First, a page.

made. CHADD also moved forward with a position paper on issues regarding the

discipline of students with AD/HD that has been used to help define what we believe are

the most important protections to be afforded for students with AD/HD facing

disciplinary measures.

Yet, with all of these positive advocacy accomplishments, we still needed to deal with

the eligibility issue. After a law passes, the executive branch is then charged with

issuing formal regulations to implement the law. These regulations are given the force

and effect of the law and are binding on those who they effect. After the passage of

IDEA ‘97, CHADD concluded that the adoption of the regulations implementing IDEA

presented an opportunity to secure recognition for AD/HD within the regulations. To

accomplish this, CHADD mounted a campaign to secure information from parents and

schools documenting both the problems that are presented when children with AD/HD

are improperly denied eligibility altogether and when they are provided eligibility under

Section 504. A letter writing campaign was initiated by the Government Relations

Committee, encouraging CHADD members throughout the U.S. to write to the

Department of Education.

The Department organized hearings throughout the country to take testimony from

interested parties. Through the efforts of Sheila Lachs, who was then CHADD’s

Government Relations Director, CHADD had members testify at every one of the nine

hearings around the country. CHADD leaders also met with key Washington policy

makers on a continuing basis in an effort to maintain support for the inclusion of AD/HD.

We have been informed that the collective efforts of CHADD members, the Government

Relations Committee, and Laurel Stine, who replaced Sheila Lachs as CHADD’s

Government Relations Director, led to more letters and more people testifying about

AD/HD than on any other issue concerning the proposed regulations. Equally important,

we have been informed that the testimony of CHADD members was powerful in

documenting the problems encountered by children with AD/HD.

Celebrating the Victory

Through the fall and into the spring, we waited for the final regulations to be issued.

Finally, on March 11, 1999, they were issued. AD/HD was formally listed in the

regulations for the first time, under the category “Other Health Impairment.” The new

language states:“Other Health Impairment means having limited strength, vitality or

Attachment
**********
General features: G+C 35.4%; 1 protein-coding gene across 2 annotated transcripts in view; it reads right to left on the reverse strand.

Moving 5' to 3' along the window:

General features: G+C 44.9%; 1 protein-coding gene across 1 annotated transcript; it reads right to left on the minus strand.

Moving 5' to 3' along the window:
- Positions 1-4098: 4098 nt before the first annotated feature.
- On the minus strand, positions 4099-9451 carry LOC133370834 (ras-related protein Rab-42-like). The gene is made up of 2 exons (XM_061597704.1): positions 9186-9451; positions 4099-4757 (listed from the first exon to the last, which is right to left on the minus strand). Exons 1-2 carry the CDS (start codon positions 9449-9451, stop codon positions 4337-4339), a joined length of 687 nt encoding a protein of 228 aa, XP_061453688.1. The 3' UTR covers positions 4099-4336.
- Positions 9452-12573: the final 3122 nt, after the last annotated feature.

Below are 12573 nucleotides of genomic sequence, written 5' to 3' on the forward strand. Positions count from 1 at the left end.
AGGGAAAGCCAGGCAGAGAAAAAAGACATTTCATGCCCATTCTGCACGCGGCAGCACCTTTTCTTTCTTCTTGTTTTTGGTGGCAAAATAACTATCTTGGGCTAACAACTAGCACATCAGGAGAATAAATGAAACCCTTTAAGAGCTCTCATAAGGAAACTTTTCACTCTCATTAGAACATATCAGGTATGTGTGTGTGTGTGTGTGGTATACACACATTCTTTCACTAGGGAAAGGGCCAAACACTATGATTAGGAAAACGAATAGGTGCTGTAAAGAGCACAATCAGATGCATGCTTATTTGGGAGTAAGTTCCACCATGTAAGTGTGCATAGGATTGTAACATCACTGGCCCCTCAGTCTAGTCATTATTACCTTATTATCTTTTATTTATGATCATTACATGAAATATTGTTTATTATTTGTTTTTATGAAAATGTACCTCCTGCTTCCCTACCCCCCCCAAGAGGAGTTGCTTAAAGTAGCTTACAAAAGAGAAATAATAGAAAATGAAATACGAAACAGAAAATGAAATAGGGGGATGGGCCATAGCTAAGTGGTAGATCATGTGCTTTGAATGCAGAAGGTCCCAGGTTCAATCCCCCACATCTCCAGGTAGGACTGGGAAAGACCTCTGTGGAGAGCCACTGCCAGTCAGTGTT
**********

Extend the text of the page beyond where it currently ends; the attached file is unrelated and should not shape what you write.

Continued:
alertness, including a heightened alertness to environmental stimuli, that results in

limited alertness with respect to the educational environment, that:

(i) is due to chronic or acute health problems such as asthma, attention deficit 

disorder or attention deficit hyperactivity disorder, diabetes, epilepsy, a heart 

condition, hemophilia, lead poisoning, leukemia, nephritis, rheumatic fever, and 

sickle cell anemia; and

(ii) adversely affects a child’s educational performance.”

The addition of AD/HD within the OHI category represents a huge step forward in

achieving recognition from the schools. Schools will no longer be able to argue that

AD/HD is not a covered condition. In their planning, they will now be required to address

AD/HD systemically and systematically, rather than in a reactive manner or by

deflection. At the same, time, there is now much to be done in educating schools and

parents that AD/HD is covered and to assist schools in developing appropriate

strategies for meeting the needs of children with AD/HD. While this does not solve all

the problems encountered by children with AD/HD at school, it does mean that AD/HD

is now part of what schools are required to deal with and accommodate for.

CHADD’s efforts in accomplishing this recognition reflect years of work by hundreds of

individuals. In fact, I have undoubtedly left out a number of key individuals, for which I

apologize. Our success illustrates the importance of national, state, and local efforts

working together in a coordinated fashion towards a common goal. Indeed, it is a lesson

for what we must now undertake to translate this new recognition into a working reality

that is meaningful for children with AD/HD. To all of you who contributed, in whatever

way, thank you for your efforts.

Matthew Cohen, CHADD’s President Elect, is a partner at the law firm Monahan &

Cohen in Chicago and an adjunct professor of law at Loyola University Law School. He

is nationally recognized for his work in special education law and has considerable

experience in health care and mental health law.

Attention!® Magazine Volume 6, Number 1, Page 38